BULLETINS - This screen maintains a list of active BULLETINS. These are important multi-line BULLETINS addressed to everyone.
TRAFFIC - Shows the last 23 messages monitored between other stations on the net. DX mode TALK traffic also shows up here. The MAPS-PLOTS- TRAFFIC command will connect these stations with lines on the map.
ALL PACKET LOG - This display is a time sequenced log of every new status or message received. This is in contrast to the LATEST display which only shows the most recent status packet per station. In DX mode, this screen shows all DX/WX/WWV spots and ANNOUNCEMENTS heard.
HEARD LOG - Displays the total number of packets per station per hour. These statistics show the connectivity of the network over varying paths, such as HF, or to see when stations enter and leave the net.
DIGIPEATER LIST - This display displays the raw packet header so that APRS users can see what digipeater paths are being used by other stations. The proper use of digipeaters is important in an APRS network. An asterix in the first column means that you hear the other station direct without a digipeater! Change your UNPROTO path to NONE to chat with those stations. In DX mode, this list accumulates a list of all DX cluster message headers.
STATION TRACKING. Although APRS automatically tracks mobile GPS/LORAN equipped stations, it also tracks perfectly well with manual reports or GridSquares. APRS will use a GridSquare in brackets at the beginning of any packet. Additionally, any station can place an object on his map including himself and within seconds that object appears on all other station displays. In the example of a parade, as each checkpoint with packet comes on line, its position is instantly displayed to all in the net. Whenever a station moves, he just updates his position on his map and that movement is transmitted to all other stations. To track other event assets, only one packet operator needs to monitor voice traffic to hear where things are. As he maintains the positions and movements of all assets on his screen, all other displays running APRS software display the same displays. There is also a Tracking command on the P display that will cause APRS to keep the map display always centered on a selected object.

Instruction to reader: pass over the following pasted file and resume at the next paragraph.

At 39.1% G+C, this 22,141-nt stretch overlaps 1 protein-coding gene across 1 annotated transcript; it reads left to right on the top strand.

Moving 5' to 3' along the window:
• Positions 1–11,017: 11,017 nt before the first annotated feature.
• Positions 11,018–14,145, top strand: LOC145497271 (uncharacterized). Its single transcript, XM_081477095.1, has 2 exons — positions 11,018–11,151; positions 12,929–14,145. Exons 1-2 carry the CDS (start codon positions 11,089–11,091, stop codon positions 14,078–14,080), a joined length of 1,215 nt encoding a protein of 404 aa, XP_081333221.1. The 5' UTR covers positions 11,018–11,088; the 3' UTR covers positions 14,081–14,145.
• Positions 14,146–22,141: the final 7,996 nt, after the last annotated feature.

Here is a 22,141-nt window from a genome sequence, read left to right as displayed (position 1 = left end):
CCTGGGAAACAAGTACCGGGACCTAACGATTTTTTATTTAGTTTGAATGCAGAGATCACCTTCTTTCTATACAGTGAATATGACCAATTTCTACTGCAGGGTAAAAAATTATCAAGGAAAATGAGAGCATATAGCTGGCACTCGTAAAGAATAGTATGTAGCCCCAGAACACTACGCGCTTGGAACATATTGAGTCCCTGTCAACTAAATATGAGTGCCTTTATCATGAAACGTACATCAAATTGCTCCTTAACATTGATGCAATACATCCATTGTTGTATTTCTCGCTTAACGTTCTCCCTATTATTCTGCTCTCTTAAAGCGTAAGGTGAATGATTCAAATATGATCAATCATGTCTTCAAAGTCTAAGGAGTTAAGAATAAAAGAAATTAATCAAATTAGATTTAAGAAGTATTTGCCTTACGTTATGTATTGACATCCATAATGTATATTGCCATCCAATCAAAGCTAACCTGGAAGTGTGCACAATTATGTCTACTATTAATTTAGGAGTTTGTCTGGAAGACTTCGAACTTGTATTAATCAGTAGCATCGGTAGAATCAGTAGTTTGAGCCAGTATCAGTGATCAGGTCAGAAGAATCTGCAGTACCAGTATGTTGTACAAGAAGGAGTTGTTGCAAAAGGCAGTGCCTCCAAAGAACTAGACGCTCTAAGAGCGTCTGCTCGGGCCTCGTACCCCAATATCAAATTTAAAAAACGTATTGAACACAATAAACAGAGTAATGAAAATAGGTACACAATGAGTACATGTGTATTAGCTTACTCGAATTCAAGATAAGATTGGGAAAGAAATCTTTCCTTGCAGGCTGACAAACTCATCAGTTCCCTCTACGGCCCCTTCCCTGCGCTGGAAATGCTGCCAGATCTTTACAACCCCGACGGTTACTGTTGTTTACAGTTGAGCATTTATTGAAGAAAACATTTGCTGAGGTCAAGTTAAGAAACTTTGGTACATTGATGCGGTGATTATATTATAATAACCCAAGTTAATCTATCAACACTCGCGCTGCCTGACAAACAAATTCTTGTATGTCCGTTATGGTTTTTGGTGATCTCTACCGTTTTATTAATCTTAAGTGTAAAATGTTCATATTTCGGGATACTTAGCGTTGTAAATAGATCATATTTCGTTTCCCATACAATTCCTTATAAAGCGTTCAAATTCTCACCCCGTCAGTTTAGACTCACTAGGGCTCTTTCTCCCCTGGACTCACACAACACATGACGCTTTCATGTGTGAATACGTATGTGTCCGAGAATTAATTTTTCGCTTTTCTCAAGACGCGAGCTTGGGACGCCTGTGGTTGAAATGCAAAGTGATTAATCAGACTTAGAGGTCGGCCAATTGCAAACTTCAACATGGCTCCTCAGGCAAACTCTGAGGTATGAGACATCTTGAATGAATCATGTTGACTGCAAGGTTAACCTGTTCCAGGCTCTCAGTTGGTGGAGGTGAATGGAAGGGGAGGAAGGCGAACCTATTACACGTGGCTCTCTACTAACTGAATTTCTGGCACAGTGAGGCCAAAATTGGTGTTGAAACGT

GRID SQUARES: Because of the ambiguity of a grid-square position report, APRS will not display a 4 or 6 digit gridsquare report on map ranges less than 128 and 8 miles respectively. Stations reported in the same grid square are randomly offset to avoid cluttering of callsigns on top of each other. The P-list is annotated to indicate that the position is approximate. It is also very brief; six characters vice seventeen. In GRID-SQUARE mode, APRS will send your posit via GRID SQUARE format vice LAT/LONG. Shortening the packet is an advantage when reporting via HF, Meteor Scatter, SAREX, or the PACSATS.
ACARS: If your TNC has an ACARS modem for receiving Airline digital packets on 131.55 MHz, then the optional APRSair.EXE will plot the positions of all aircraft in range (usually up to about 200 miles out).. See ACARS.HTM
USING APRS ON ALL DIGITAL CHANNELS: If all packet stations on all frequencies would include LAT/LONG or Grid Square in their BTexts, APRS can be used as a general purpose network topology display on ANY packet frequency! See the PROTOCOL.HTM for details on APRS formats and see FRQCOORD.HTM for suggestions for using APRS as a freq-coord display tool.